COVID-19 Dispatch Part 3: In Manhattan, new routines reduce pandemic panic

Jordan Spindel, Opinion columnist

COVID-19 is a highly contagious virus. It has been declared a pandemic by the World Health Organization with over 600,000 cases worldwide as of March 27. This event caused a rare closure of the University of Vermont and a chaotic transition to online learning for the rest of the semester.

A toilet paper shelf is empty in a Manhattan grocery store, Mar. 19.

When I got back home to New York City March 15, I knew I would be in for some dramatic changes. I was prepared for it all, social distancing, lack of toilet paper, touching surfaces as little as possible, etc. 

Having no idea what may happen, I decided that evening to get a haircut at my usual barber in case it closed soon, but was too tired from travel. The next day, I heard that my barber was exhibiting symptoms of COVID-19. 

That’s when it hit me how close to home this virus really was. The coronavirus is not an overblown concern. It is a real risk to everyone.

Despite this close call, I continue to live as normal a life as possible. I still go to grocery stores, take walks in the park, get lunch at bodegas, and try to relax whenever I can.

Many others seem to be trying to continue their daily routines too. The streets, while looking as if it was an early weekend morning, still have a decent number of people and vehicles present. The same goes for the parks, which are still very active with bikers and runners.

Still, several settings are abnormally quiet, such as restaurants and bodegas, which have not let people eat within them since March 17. Often, there is nobody inside, and more are closing every day due to the lack of customers.

City bus riders sit with masks on in Manhattan, New York, Mar. 20.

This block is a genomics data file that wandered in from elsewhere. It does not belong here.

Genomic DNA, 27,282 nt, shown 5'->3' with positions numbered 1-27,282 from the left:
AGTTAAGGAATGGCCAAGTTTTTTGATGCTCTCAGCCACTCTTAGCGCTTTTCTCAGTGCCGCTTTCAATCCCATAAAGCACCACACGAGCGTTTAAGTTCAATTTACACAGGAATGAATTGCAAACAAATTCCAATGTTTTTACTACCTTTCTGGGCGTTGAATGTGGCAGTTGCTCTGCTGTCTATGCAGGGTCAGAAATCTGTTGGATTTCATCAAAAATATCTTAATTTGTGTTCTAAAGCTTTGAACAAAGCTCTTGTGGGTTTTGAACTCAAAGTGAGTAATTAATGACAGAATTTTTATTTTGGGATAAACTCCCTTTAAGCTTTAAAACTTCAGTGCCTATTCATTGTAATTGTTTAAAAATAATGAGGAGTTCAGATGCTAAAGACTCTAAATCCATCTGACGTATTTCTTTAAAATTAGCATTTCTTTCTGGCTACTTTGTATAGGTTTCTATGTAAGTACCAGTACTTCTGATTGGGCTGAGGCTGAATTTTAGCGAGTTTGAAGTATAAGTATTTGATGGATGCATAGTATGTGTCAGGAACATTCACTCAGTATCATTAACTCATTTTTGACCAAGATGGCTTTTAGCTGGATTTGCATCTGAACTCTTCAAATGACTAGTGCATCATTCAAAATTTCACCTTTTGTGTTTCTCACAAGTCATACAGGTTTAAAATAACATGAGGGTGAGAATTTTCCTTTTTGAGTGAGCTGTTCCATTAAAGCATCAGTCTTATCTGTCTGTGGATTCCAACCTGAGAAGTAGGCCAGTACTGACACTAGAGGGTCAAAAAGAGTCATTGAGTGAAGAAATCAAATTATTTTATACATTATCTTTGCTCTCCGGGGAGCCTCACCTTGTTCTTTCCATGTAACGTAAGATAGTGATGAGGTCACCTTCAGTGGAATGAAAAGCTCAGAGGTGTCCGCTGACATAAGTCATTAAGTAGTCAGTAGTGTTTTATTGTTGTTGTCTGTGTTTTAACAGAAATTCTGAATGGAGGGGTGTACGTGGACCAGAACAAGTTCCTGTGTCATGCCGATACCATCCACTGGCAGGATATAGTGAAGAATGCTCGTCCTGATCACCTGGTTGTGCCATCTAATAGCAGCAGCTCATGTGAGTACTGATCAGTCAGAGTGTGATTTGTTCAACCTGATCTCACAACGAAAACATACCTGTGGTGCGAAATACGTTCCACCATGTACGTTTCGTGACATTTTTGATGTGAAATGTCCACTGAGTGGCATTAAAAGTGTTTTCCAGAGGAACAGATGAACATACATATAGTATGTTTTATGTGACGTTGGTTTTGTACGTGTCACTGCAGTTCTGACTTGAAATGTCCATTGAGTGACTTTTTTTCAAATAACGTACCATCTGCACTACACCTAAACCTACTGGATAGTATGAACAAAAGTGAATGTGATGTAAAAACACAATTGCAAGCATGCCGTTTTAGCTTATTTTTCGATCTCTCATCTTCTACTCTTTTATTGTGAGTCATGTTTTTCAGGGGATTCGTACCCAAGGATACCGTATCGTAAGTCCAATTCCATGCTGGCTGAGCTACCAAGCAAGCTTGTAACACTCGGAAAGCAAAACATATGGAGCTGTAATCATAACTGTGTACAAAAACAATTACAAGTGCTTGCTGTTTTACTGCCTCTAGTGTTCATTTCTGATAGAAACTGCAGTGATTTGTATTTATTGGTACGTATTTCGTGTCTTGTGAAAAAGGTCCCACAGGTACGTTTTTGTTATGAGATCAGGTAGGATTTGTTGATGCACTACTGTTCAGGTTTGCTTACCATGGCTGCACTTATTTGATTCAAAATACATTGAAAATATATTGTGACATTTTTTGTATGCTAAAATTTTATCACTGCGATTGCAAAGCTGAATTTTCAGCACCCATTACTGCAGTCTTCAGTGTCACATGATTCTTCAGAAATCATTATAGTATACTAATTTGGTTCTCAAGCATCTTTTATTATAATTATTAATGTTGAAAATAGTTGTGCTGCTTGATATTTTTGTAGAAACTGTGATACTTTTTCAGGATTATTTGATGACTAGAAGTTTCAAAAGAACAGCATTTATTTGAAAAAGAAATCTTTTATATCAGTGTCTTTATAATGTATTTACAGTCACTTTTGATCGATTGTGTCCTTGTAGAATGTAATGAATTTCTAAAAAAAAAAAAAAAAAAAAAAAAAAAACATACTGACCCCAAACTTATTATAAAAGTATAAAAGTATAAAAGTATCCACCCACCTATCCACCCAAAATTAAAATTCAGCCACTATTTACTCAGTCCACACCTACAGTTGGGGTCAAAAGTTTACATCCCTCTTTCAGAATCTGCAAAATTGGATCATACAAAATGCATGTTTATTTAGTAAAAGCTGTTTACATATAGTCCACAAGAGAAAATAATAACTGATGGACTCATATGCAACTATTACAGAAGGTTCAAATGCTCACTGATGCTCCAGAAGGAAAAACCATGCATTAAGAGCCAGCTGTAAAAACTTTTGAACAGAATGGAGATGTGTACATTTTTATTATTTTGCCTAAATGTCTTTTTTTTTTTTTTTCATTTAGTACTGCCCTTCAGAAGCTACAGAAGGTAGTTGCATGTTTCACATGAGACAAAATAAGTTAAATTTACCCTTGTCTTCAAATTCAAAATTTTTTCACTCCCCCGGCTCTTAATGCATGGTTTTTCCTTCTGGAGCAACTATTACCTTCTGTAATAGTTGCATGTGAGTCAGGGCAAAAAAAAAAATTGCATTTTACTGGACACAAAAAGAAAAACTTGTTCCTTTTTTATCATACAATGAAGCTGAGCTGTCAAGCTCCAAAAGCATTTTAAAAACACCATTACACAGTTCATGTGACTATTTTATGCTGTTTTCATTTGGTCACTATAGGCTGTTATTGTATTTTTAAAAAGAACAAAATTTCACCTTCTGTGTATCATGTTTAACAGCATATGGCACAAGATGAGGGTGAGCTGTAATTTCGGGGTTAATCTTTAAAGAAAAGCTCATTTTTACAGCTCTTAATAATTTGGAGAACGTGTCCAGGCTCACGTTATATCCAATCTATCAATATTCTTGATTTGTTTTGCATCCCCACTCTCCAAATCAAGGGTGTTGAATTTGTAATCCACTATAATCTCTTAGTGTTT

The same can be seen on public transit. I traveled on a crosstown bus one day, and it was less than a quarter full, with several passengers wearing face masks. They also recently started roping off the front of the bus to protect the drivers.

The only places that seemed to be more busy than normal were supermarkets and some pharmacies, full of shoppers hoarding supplies. However, some have put measures in place to ensure social distancing, such as putting strips of tape on the ground to mark how far apart people should be in line.

Despite all the chaos, I am adapting to the new norm, developing new ways to do what I need for my health. This includes seeking out overlooked bodegas that sometimes have scarce supplies, or going to the park to get a break from studying.

Many are trying to find new ways to keep positive energy as well. For example, every night at 7 p.m. since March 27, thousands of people cheer and clap for all of the essential workers, enveloping the city in a veil of hope.

Despite the proof that it is possible to adjust to these changes, life in the city will continue to shift in the coming days and weeks. I’m afraid of what effect these could have on my life as well as the possibility of contracting COVID-19.

For now, I’m just going to take it day by day, living in the moment, and suggest we all should do the same.